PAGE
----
Assessing fluency- http://files.eric.ed.gov/fulltext/ED483166.pdf
Automaticity- Is the fast, effortless word recognition that comes with a great deal of reading practice.
Effective fluency instruction- http://www.readingrockets.org/article/what-works-fluency-instruction
Fluency- The ability to read with speed, accuracy, and proper expression. In order to understand what they read, children must be able to read fluently whether they are reading aloud or silently. When reading aloud, fluent readers read in phrases and add intonation appropriately.
Mediated word identification-Both phonics and structural analysis involve mediated word identification. Mediation implies that the reader needs more time to retrieve words from long term-memory. Readers use mediation strategies when they don’t have in place a well-developed schema for a word: The schema is lacking in either semantic of physical features sufficient for rapid retrieval.
Predictable text- Those that have recurring language patterns, include the repetition of words or language elements, and exhibit a close alignment between pictures and text.”
For example, a book like “Green Eggs and Ham” uses lots of “-am” words (“I am Sam, Sam I am”), so that if a child figures out the sound of “-am”, s/he can also predict the way other “-am” words will sound.
Prosody- The rhythm and pattern of sounds of poetry and language
Reading rate- The rate at which a person reads written text (printed or electronic) in a specific unit of time. It is generally calculated by the number of words read per minute.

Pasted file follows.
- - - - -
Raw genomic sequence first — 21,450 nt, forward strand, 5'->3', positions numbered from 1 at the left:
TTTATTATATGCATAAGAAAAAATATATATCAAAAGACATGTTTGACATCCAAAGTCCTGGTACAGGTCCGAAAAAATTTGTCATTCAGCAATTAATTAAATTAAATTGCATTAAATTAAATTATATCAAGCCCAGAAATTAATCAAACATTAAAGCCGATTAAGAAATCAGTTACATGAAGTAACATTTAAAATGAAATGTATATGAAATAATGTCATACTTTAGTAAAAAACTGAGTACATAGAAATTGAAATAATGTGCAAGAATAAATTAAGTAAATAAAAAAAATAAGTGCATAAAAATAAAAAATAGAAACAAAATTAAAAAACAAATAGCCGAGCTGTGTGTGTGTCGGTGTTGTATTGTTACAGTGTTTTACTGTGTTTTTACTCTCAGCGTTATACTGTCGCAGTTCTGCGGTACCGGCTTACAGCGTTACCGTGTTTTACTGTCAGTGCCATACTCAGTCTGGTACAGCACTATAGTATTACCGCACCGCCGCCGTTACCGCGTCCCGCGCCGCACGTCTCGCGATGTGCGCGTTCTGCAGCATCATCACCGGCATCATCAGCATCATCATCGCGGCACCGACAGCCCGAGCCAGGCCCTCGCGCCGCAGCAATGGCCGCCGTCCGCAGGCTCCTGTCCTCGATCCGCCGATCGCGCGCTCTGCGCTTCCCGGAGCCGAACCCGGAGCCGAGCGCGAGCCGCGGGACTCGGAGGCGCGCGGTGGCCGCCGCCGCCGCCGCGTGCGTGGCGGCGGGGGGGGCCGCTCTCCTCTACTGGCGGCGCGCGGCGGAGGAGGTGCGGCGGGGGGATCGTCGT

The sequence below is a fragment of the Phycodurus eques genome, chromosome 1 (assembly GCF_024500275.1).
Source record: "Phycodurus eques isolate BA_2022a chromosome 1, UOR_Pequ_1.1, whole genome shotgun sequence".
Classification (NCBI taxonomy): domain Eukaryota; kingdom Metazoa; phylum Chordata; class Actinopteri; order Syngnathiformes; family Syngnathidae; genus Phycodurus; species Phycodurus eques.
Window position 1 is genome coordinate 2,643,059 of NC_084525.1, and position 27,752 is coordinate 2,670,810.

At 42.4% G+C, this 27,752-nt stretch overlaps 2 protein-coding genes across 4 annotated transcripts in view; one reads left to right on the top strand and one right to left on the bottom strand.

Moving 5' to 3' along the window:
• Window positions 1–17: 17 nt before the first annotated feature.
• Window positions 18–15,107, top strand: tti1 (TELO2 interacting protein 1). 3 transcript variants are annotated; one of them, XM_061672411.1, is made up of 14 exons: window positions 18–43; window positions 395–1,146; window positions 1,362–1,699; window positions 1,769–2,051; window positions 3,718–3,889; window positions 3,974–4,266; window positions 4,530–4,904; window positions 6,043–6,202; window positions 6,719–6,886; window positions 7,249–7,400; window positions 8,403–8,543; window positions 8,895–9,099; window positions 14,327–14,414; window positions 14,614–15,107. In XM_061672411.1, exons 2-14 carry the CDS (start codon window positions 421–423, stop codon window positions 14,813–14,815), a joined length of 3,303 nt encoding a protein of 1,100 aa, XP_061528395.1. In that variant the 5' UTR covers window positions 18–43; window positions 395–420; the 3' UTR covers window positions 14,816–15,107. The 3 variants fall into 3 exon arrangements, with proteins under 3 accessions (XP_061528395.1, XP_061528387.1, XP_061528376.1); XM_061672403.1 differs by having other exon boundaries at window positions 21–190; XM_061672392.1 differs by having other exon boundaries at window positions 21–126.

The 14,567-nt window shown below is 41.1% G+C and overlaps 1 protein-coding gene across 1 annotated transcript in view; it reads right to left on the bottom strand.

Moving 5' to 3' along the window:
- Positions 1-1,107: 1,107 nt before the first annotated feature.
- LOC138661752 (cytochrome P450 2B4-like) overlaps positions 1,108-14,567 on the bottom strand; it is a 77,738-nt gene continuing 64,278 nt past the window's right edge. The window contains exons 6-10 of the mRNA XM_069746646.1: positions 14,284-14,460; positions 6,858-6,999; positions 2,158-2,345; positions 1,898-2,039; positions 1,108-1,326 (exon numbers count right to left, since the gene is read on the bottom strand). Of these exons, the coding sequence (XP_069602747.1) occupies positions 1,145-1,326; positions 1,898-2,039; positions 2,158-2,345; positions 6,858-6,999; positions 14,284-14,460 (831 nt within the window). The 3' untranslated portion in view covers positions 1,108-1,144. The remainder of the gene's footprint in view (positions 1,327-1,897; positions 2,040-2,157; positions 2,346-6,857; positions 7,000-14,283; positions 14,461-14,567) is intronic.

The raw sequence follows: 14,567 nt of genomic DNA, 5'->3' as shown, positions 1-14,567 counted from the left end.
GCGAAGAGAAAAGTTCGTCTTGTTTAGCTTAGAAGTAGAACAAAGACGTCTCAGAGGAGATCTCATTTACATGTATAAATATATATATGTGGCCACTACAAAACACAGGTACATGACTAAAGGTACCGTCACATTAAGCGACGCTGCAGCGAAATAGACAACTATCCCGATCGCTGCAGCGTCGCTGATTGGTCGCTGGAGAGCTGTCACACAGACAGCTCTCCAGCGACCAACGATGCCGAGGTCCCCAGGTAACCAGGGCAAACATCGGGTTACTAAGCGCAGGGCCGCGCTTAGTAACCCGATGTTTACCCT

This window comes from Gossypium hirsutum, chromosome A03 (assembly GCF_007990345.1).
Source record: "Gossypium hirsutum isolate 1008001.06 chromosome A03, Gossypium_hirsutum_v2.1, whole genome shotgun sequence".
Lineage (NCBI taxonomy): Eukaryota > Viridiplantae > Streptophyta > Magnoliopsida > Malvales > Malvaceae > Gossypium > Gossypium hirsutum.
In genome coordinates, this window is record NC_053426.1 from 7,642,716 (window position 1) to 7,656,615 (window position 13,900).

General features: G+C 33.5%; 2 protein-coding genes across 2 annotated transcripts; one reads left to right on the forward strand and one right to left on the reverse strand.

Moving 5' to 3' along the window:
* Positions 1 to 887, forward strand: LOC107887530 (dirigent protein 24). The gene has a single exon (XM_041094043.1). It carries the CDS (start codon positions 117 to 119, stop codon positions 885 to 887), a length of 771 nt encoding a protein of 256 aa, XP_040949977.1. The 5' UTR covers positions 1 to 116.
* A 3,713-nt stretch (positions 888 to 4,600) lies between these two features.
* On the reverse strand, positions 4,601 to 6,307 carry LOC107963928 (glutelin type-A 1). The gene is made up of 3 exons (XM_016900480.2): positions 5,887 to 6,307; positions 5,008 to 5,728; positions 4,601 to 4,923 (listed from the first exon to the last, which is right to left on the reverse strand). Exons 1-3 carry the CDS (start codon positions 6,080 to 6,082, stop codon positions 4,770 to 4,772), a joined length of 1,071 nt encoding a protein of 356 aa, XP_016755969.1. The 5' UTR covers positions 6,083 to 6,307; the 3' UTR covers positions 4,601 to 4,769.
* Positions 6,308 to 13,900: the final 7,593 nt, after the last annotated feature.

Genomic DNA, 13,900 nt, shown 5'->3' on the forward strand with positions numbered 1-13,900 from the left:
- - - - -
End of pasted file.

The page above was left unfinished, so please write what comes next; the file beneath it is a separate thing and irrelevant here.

Types of predictable texts-
- Chain or Circular Story—the story ending leads back to the story beginning.
- Cumulative Story—each time a new event occurs, all previous events are repeated.
- Familiar Sequence—the book is organized around a recognizable theme or concept, such as days of the week, numbers, the alphabet, seasons, opposites, etc.
- Pattern Stories—scenes in the story are repeated with some variation.
- Question and Answer—the same or similar questions are repeated throughout the story.
- Repetition of Phrase—the word order in a phrase or sentence is repeated.
- Rhyme—the book has rhyming words, refrains, or patterns that are repeated.
WPM or WCPM- Words per minute – the rate at which words are produced (as in speaking or typing)
–Strategies to assist with fluency-
Automated reading- A reading approach in which students listen individually to audio recorded stories while reading along with written text.
Choral reading- Is reading aloud in unison with a whole class or group of students. Choral reading helps build students’ fluency, self-confidence, and motivation.
Cross-age reading- A routine for fluency development that pairs upper-grade readers with younger children.
Echo reading- Is a rereading strategy designed to help students develop expressive, fluent reading as well as used for print knowledge. In echo reading, the teacher reads a short segment of text, sometimes a sentence or short paragraph, and the student echo it back.
Paired readings- Is a research-based fluency strategy used with readers who lack fluency. In this strategy, students read aloud to each other. When using partners, more fluent readers can be paired with less fluent readers, or children who read at the same level can be paired to reread a story they have already read.
Readers’ theater- Is readers reading a script adapted from literature, and the audience picturing the action from hearing the script being read aloud. It requires no sets, costumes, props, or memorized lines.
Repeated readings- Is an academic practice that aims to increase oral reading fluency. Repeated reading can be used with students who have developed initial word reading skills but demonstrate inadequate reading fluency for their grade level.
Support reading strategy- A strategy designed to develop the ability to read fluently by combining several instructional elements.
What parents can do at home to help their student become a fluent reader-
- Read more
- Reread Familiar Texts